Countable Cartesian Product

Jun 2008
149
28
Uppsala, Sweden
Let \(\displaystyle A_1, A_2, A_3, . . .\) be countable sets, and let their Cartesian product \(\displaystyle A_1\) x \(\displaystyle A_2\) x \(\displaystyle A_3\) x ..... be defined to be the set of all sequences \(\displaystyle (a_1, a_2, . . .)\) where \(\displaystyle a_k\), is an element of \(\displaystyle A1\). Prove that the Cartesian product is uncountable. Show that the same conclusion holds if each of the sets \(\displaystyle A1, A2, . ..\) has at least two elements.
 
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GJA

Jul 2012
109
32
USA
Hi, kalyanram.

Have you ever seen the proof that (0,1) (the open interval in R) is uncountable? I think you could do something like that here and get the result you want.
 

Plato

MHF Helper
Aug 2006
22,507
8,664
Let \(\displaystyle A_1, A_2, A_3, . . .\) be countable sets, and let their Cartesian product \(\displaystyle A_1\) x \(\displaystyle A_2\) x \(\displaystyle A_3\) x ..... be defined to be the set of all sequences \(\displaystyle (a_1, a_2, . . .)\) where \(\displaystyle a_k\), is an element of \(\displaystyle A1\). Prove that the Cartesian product is uncountable. Show that the same conclusion holds if each of the sets \(\displaystyle A_1, A_2, . ..\) has at least two elements.
Consider modifying the diagonal argument.

This condition "each of the sets \(\displaystyle A_1, A_2, . ..\) has at least two elements" makes that possible
 
Jun 2008
149
28
Uppsala, Sweden
Ok here goes my argument.

Consider that every \(\displaystyle A_k\) has at least two elements and consider that the \(\displaystyle S\) = \(\displaystyle A_1\)x\(\displaystyle A_2\)x\(\displaystyle A_3\)x....... is countable and has elements say \(\displaystyle s_1, s_2, s_3,\).....
now consider the element \(\displaystyle t=(t_1, t_2, t_3,.....)\) \(\displaystyle \ni\) \(\displaystyle t_i \neq s_i\) in the i-th co-ordinate. By the construction of \(\displaystyle t \neq s_i\) from the very construction of \(\displaystyle t\). Hence \(\displaystyle t\) is an element of the Cartesian product that \(\displaystyle \notin S\) a contradiction.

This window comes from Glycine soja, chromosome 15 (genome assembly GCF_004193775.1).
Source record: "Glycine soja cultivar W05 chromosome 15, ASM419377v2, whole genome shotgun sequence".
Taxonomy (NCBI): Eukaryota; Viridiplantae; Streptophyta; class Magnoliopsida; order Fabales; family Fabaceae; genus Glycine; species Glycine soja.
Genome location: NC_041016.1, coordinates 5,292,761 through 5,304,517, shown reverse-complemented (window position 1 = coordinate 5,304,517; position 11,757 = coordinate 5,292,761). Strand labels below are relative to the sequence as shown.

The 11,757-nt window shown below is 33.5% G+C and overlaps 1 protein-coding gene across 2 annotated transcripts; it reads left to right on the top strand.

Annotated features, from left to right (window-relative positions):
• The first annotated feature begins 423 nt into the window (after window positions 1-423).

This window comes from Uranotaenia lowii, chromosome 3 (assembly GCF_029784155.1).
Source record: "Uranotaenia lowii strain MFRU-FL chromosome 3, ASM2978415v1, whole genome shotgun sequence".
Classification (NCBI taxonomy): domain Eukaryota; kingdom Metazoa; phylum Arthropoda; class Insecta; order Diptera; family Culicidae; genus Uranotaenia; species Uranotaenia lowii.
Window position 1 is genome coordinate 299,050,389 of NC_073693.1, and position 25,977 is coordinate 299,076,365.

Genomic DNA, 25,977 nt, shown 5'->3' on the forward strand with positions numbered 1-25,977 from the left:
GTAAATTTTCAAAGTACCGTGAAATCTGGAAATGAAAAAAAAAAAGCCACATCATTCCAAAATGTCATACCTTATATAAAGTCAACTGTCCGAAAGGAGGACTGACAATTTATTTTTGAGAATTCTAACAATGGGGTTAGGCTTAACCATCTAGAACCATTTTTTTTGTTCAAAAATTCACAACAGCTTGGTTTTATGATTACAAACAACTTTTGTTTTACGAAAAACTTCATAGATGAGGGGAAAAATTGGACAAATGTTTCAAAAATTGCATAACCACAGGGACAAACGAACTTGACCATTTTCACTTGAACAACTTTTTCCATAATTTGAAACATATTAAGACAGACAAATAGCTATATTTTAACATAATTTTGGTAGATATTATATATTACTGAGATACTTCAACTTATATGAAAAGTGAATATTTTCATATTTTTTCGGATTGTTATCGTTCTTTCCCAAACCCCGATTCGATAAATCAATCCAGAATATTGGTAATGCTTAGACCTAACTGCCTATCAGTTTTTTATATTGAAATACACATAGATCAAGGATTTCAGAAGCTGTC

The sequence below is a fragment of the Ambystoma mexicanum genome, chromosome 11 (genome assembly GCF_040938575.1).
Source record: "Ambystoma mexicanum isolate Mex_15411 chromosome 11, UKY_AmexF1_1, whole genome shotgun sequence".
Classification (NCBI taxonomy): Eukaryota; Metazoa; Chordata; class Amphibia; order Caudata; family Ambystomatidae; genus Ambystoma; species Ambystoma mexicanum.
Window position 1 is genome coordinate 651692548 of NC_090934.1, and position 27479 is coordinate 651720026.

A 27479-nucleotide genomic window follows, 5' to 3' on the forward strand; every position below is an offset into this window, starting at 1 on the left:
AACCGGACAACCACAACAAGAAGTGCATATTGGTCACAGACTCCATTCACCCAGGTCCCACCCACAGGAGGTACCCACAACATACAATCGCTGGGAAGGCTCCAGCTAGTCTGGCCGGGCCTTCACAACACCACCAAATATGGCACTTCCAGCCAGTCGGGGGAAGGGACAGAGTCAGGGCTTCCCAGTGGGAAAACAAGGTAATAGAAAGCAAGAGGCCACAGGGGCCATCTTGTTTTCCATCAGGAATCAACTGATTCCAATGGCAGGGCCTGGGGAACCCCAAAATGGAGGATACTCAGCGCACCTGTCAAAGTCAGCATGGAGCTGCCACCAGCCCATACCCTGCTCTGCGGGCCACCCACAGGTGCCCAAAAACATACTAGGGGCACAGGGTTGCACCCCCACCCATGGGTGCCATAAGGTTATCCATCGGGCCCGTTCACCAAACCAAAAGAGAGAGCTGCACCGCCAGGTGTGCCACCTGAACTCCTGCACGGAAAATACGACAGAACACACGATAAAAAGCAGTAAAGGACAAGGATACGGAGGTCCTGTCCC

Thanks for the help.
~Kalyan.
 

Plato

MHF Helper
Aug 2006
22,507
8,664
Ok here goes my argument.
Consider that every \(\displaystyle A_k\) has at least two elements and consider that the \(\displaystyle S\) = \(\displaystyle A_1\)x\(\displaystyle A_2\)x\(\displaystyle A_3\)x....... is countable and has elements say \(\displaystyle s_1, s_2, s_3,\).....
now consider the element \(\displaystyle t=(t_1, t_2, t_3,.....)\) \(\displaystyle \ni\) \(\displaystyle t_i \neq s_i\) in the i-th co-ordinate. By the construction of \(\displaystyle t \neq s_i\) from the very construction of \(\displaystyle t\). Hence \(\displaystyle t\) is an element of the Cartesian product that \(\displaystyle \notin S\) a contradiction.
The idea is correct. But I don't follow your reasons.
For each \(\displaystyle n\), \(\displaystyle s_n=(a_{n,1},a_{n,2},a_{n,3},\cdots)\) where \(\displaystyle a_{n,k}\in A_k\).
Define \(\displaystyle t_n\in A_n\setminus \{a_{n,n}\}\). How do we know that \(\displaystyle t_n\) exists?
Is it possible that for some \(\displaystyle N,~t=(t_1, t_2, t_3,.....)=s_N~?\)
 
Jun 2008
149
28
Uppsala, Sweden
How do we know that \(\displaystyle t_n\) exists?
\(\displaystyle t\) is a real sequence \(\displaystyle (t_1,t_2,t_3,....)\) where each \(\displaystyle t_n \in A_n \setminus \{a_{n,n}\}\) as \(\displaystyle |A_n| \ge 2, \forall n\) each \(\displaystyle t_n\) exists.

Is it possible that for some \(\displaystyle N,~t=(t_1, t_2, t_3,.....)=s_N~?\)
As \(\displaystyle t_n\) depends on the index of enumeration so it is not possible that \(\displaystyle t = s_N\) for some \(\displaystyle N\). However lets assume that \(\displaystyle t=(t_1, t_2, t_3,.....)=s_N\) then by definition of \(\displaystyle t\) we have \(\displaystyle t_N \neq a_{N,N} \implies s_N \neq s_N\) a contradiction.

I hope the construction is now more clear.

Kalyan.
 
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